Viet Nam News
HÀ NỘI – Việt Nam should develop breakthrough policies to create momentum for the further development of electronic payments to meet the growth of e-commerce, said Phạm Nguyên Minh, director of the Institute for Trade Research and Development under the Ministry of Industry and Trade.
Minh told the conference on the future of card payment and electronic money held in Hà Nội yesterday that the development of card payments and e-wallets in Việt Nam had not met its potential and taken advantage of e-commerce. The slow development could affect e-commerce in particular and the country’s socio-economic outlook in general while increasing costs for local cash management.
“E-commerce has become a growing trend across the world, thus making card payments and e-wallets a popular payment method in many countries, including Việt Nam,” he added.
Card payments take up the highest proportion of the e-payment sector despite the slow growth rate. According to a World Bank report, in 2014, card payment revenue was US$979 billion and would increase to $989 billion by 2019. E-wallets would see a surge and become the second most popular payment method, with revenue of $674 billion, by 2019, from $387 billion in 2014.
In Việt Nam, another report from Banking Việt Nam showed that by the end of last month, the number of issued cards was 99.5 million. Việt Nam has around 17,000 ATMs and 30,000 devices accepting cards. In 2015, there were up to 22.2 million customers paying by cards.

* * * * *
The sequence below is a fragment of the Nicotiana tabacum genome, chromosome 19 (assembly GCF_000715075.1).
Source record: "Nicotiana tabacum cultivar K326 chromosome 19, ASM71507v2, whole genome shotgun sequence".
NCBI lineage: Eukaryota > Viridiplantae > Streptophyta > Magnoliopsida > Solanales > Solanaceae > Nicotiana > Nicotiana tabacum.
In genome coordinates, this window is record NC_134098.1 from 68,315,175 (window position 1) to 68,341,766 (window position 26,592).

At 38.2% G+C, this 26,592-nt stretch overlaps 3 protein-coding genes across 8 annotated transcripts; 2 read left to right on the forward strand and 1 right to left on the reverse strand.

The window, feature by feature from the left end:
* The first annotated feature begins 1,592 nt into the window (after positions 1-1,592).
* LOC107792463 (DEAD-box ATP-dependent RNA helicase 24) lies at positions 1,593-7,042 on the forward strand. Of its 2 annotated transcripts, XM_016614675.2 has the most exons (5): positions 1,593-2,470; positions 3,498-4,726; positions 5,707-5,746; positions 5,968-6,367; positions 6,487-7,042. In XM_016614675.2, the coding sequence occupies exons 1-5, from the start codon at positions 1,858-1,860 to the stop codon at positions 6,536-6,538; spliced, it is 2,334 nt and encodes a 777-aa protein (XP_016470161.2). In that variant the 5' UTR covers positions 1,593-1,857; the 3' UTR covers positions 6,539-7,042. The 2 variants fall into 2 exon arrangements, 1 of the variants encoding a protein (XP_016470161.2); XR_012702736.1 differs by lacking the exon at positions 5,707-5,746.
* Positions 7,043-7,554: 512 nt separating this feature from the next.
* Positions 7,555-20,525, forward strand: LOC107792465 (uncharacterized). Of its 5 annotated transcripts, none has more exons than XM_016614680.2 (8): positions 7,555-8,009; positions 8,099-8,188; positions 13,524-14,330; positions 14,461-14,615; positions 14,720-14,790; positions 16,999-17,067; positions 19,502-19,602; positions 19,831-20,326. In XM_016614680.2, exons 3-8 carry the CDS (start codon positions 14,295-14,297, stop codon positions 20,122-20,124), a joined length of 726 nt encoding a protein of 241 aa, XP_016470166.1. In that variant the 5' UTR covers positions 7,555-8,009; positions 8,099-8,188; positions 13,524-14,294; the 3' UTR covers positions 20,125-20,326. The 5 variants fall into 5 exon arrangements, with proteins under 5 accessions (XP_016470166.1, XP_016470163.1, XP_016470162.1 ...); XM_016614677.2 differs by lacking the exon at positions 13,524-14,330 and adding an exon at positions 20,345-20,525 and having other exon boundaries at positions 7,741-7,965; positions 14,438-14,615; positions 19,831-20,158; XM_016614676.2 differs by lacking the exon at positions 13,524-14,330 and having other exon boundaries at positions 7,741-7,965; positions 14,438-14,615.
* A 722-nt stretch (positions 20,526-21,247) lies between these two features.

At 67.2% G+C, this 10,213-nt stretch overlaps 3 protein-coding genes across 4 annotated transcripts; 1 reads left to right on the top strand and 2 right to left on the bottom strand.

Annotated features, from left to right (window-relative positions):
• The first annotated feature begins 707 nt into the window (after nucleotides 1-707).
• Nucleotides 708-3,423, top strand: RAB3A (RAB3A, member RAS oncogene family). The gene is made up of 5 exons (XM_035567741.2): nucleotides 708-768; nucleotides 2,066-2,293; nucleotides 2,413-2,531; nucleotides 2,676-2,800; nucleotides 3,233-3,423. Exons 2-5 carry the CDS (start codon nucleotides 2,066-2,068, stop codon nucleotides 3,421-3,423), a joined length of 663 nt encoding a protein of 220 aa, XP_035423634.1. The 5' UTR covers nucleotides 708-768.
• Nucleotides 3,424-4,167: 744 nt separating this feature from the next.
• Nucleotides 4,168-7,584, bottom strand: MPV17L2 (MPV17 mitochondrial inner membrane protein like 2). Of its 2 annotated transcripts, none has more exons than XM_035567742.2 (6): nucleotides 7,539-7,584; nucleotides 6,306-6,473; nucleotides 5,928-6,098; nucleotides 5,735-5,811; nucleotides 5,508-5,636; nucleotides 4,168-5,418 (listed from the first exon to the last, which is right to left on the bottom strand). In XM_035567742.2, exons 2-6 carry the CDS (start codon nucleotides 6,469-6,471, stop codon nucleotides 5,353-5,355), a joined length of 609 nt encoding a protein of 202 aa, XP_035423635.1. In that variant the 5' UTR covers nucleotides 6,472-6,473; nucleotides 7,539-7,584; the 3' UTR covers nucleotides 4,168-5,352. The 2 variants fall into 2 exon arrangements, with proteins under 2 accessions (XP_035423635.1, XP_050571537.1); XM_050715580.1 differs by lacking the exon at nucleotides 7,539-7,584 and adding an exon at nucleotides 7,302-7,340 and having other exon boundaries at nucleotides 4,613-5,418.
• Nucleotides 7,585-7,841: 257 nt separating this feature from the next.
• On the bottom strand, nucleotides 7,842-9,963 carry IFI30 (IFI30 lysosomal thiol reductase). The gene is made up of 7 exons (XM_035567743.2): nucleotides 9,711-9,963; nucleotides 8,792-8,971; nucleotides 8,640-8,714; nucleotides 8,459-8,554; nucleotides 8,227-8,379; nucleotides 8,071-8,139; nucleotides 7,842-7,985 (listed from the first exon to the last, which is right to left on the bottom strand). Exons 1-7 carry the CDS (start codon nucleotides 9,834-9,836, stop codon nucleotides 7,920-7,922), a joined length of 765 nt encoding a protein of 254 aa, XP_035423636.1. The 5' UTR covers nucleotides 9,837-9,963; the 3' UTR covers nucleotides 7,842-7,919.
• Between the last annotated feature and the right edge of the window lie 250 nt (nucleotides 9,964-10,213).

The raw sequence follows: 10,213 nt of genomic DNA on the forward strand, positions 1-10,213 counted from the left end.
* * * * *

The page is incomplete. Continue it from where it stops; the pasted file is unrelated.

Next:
The revenue from card payment has also been on the rise. The revenue increased from more than VNĐ724 trillion in 2011 to VNĐ1.6 quadrillion in 2015.
Credit cards have been diversified. Most international brand names such as American Express, Visa, MasterCard, JCB, Diners Club, Discover and UnionPay now provide services in Việt Nam.
The director said the card payment market and its potential in Việt Nam have seen strong growth. However, there are still shortcomings as the issue of credit cards has paid attention to the quantity but not quality. The proportion of local cards, though currently accounting for a high rate at 91 per cent, has a tendency to decrease in the card structure.
Meanwhile, most card payments were made through ATM (85 per cent) while the remaining payments were e-payments. The rate of cards under operation was 60-70 per cent.
Dr Lê Huy Khôi from the institute said the Vietnamese people’s habit of using cash has dominated, especially in rural areas. The ATM system has not been distributed evenly despite rapid development. ATMs have been mostly located in urban areas.
In addition, the lending interest rate through cards has been at a high level, together with annual fees, cash withdrawal fees and foreign exchange fees.
Dr Nguyễn Thị Nhiễu said the Government should review legal documents to develop the market which is expected to hold huge potential for the young population, high rate of mobile phone users and internet together with the continuously improving technology infrastructure.
Management agencies and businesses should provide more services that avoid cash to encourage people to use cards.
Credit institutions should ensure the security of the payment system while strictly implementing regulations to minimize risks.
Experts also proposed regulations on businesses requiring payments through banks to increase transparency of their income and tax management.
Banks were asked to enhance investment in modern technologies, especially card devices while improving card service quality. They should also gradually reduce interest rates and fees to encourage people to adopt card usage.-- VNS